class PositionMap:
    def __init__(self, nx, ny, dx, dy, lon, lat):
        self.counts = np.zeros((nx, ny))
        self.dx = dx
        self.dy = dy
        self.lon = lon
        self.lat = lat
        self.mean = 0.
        self.final = False
    def add(self, rows):
        if self.final:
            raise RuntimeError('map is finalized')
        i = ((rows['lon'] - self.lon)/self.dx).astype(int)
        j = ((rows['lat'] - self.lat)/self.dy).astype(int)
        np.add.at(self.counts, (i, j), 1)
        self.mean = self.counts.mean()
        return {'mean': self.mean}
    def finalize(self):
        if not self.final:
            self.counts -= self.mean
            self.counts /= self.mean
            self.final = True
        return self.counts

You see that

  • we have recreated the generator interface, where __init__() is send(None), add(...) is send(...), and finalize() is close(),
  • we have recreated the generator state (running, final),
  • we now have to create and maintain the internal state explicitly, which we will never do as efficiently as the generator context switching (one can time this),
  • since we are manually maintaining the internal state, we have to remember to clean up; for example, finalize() could remove self.counts before returning it.

The class version is not fundamentally different from the generator version, because it imitates the generators perfectly. It may be slightly harder to write, because one has to be careful about getting the state right in certain cases such as the above. But why redo all of what is a native Python construct?

So, assuming generators are a good design choice here, the question is really only “how do I obtain the final result after I tell the generator to stop?” And indeed, a sentinel value is one way to go, as I wrote somewhere above. But that also just mimics the existing GeneratorExit mechanism of close(), and necessitates reimplementing exactly the same checks (no further yields, errors raised during closing, etc.).

  1. Which is so large is can only be read in batches, maybe even from a remote database. ↩︎

  2. That is done in place; real maps might be so huge that we cannot fit a second copy into memory. ↩︎


Thanks, that was interesting. While there are other ways to write this (e.g. the solution you gave in your original post) I am now convinced that this is useful for some users, and pretty harmless for users who don’t need it (typically close() would just keep returning None).

I now feel that Serhiy’s objections don’t really matter too much – if the generator isn’t started yet, sure, let it return None, and a redundant close() returning None should also be fine.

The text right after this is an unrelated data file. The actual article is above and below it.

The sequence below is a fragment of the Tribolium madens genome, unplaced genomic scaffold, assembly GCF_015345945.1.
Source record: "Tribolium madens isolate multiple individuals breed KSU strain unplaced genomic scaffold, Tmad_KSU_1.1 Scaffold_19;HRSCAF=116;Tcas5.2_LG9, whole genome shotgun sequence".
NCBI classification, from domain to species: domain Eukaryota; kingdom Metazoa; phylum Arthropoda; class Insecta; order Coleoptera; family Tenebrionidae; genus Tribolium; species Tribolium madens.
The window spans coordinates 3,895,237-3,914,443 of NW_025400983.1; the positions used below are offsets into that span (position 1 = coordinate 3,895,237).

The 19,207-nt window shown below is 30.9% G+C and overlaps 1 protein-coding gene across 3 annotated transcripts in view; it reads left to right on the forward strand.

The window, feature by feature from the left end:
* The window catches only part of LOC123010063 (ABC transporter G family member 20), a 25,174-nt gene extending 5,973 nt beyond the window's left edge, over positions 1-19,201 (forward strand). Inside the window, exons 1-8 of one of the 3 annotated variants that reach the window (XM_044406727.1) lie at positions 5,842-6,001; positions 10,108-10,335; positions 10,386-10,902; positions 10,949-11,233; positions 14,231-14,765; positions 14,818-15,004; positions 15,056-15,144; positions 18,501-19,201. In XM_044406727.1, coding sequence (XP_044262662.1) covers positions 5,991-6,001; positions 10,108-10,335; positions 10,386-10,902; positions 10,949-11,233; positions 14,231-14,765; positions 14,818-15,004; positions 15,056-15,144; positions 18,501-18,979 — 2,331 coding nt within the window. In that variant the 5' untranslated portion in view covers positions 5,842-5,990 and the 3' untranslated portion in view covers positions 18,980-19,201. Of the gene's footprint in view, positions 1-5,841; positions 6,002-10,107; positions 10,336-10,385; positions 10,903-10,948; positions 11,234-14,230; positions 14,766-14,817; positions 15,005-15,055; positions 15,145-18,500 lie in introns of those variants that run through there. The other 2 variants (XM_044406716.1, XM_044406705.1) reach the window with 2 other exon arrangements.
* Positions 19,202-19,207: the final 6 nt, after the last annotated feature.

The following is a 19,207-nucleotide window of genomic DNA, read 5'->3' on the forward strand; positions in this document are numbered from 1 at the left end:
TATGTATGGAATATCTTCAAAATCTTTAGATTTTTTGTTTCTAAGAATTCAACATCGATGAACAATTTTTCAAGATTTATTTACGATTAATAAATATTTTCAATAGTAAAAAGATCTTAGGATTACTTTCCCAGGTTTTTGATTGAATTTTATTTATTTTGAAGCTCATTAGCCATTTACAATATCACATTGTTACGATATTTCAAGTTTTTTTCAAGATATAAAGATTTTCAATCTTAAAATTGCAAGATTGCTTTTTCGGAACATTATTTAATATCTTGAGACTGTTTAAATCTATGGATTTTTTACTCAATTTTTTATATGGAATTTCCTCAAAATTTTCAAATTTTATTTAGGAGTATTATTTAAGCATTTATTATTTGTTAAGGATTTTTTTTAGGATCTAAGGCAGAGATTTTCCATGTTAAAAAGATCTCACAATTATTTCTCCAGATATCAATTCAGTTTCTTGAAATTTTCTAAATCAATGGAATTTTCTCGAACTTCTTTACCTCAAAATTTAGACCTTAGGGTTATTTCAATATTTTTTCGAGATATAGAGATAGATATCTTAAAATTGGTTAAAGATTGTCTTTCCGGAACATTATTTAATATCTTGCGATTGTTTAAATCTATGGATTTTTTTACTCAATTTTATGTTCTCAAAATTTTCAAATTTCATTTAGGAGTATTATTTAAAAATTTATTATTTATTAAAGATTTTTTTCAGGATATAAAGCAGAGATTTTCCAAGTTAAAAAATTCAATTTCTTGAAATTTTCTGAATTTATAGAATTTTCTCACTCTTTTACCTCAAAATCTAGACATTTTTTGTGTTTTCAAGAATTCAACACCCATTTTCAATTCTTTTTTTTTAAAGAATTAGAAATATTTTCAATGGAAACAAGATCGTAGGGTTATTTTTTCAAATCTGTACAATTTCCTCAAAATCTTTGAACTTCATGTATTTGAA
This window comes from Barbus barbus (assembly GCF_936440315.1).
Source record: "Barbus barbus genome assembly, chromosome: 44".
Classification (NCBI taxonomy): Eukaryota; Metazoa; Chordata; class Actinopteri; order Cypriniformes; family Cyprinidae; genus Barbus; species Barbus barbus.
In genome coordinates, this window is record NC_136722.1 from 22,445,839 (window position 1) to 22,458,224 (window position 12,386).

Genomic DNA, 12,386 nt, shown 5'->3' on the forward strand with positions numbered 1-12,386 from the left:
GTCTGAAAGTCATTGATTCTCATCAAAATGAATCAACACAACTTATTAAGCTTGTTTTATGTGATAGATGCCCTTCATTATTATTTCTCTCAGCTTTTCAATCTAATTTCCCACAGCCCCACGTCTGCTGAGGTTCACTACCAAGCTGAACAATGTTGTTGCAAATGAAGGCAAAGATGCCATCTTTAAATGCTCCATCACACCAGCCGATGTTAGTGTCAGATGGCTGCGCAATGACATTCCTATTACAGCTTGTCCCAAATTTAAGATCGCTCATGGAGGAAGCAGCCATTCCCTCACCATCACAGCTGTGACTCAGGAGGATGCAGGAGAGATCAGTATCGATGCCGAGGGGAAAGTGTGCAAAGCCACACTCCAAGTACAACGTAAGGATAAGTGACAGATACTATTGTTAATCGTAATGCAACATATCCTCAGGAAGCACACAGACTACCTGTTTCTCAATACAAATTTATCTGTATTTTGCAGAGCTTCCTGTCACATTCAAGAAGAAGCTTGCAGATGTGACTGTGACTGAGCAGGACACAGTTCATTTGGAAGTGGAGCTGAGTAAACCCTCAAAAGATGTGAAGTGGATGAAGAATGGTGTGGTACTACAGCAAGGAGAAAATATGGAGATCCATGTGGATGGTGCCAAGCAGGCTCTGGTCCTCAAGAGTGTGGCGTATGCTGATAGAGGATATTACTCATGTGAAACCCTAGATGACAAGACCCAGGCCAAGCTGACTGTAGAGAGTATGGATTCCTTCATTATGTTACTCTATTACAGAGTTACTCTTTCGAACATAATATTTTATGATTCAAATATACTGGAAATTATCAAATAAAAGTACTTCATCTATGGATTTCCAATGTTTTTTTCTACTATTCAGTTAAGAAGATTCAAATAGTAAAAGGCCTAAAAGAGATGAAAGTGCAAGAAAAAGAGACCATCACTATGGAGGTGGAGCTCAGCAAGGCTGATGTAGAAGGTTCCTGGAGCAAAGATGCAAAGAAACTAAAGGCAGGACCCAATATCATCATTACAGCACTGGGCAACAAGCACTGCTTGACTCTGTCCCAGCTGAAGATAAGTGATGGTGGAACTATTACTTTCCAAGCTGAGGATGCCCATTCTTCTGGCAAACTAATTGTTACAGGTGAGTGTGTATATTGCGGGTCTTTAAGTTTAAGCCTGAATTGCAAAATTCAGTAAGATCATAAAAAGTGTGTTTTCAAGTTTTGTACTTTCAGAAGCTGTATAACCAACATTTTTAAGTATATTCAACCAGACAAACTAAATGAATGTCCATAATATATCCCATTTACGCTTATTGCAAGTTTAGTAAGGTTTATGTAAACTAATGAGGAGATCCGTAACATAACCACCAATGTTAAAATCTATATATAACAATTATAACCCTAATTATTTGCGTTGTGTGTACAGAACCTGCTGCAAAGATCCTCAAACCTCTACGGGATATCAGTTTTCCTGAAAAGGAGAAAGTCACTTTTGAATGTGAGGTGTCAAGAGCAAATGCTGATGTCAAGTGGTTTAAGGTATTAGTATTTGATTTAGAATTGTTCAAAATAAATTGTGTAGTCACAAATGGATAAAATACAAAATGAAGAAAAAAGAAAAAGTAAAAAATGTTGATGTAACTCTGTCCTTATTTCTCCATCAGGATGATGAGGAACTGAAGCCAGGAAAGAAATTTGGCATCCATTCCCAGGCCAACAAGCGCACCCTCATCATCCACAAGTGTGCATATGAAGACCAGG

Let’s proceed to the Issue + PR stage.


Thanks! I have opened:

A potential advantage of your PositionMap class is that you could replace finalize with a report method that copied self.counts and adjusted the copy, so that report could be called multiple times. There are situations (some clinical trials, for instance) where people want ‘interim’ reports, possibly to decide whether to collect and enter more data or to stop immediately. But if you know you only want one report, a report on generator close is sensible. Fine with me if Guido or whoever decides to merge something.

This is a bit funny, since classes came first. In particular, iterator classes were a thing from Python’s beginning or soon after. Generator-based iterators came, I believe, in 2.2, for the reasons you experienced - faster to write and execute. Non-iterator methods send, etc., were added a few versions later. It is a mark of success that you see this as a ‘native Python construct’.


Generator version for that, using the issue’s averager example:

avg = Averager()
for number in 3, 1, 4:




class Averager:
    def __init__(self):
        def gen():
            self.report = lambda: sum / n
            sum = 0
            n = 0
            while True:
                sum += yield
                n += 1
        g = gen()
        self.send = g.send

Attempt This Online!

That actually seems even better to me than the generator close solution. Advantages:

  • Supports intermediate results, not just a final one.
  • Clean generator loop, no try and catch GeneratorExit.
  • The initial next(g) to get the generator ready is done in Averager, not by the user.
  • You can have multiple different “report” functions. And they can have parameters.

Thanks everyone for the insights. The proposed change has been merged into main for 3.13, all thanks to Guido and Irit who turned the PR into something acceptable.

I have been looking at possible ways to backport the changes to Python 3.7 to 3.12 — The sanest way that I can think of is a decorator that wraps generator functions in a simple collections.abc.Generator subclass with a suitable close() wrapper. The disadvantage is that the wrapped generator functions would no longer be instances of types.GeneratorType, and checks against that type (rather than the ABC) seem fairly common.

There are a couple of non-sane (meaning insane) ways to backport the behaviour more transparently, which I wouldn’t consider fit for production use.[1] If anyone has any further, clever ideas, I would be glad to hear them.

  1. E.g. hacking PyGen_Type’s tp_flags to allow subclassing of GeneratorType, or overwriting close() in PyGen_Type’s tp_methods with the backport. ↩︎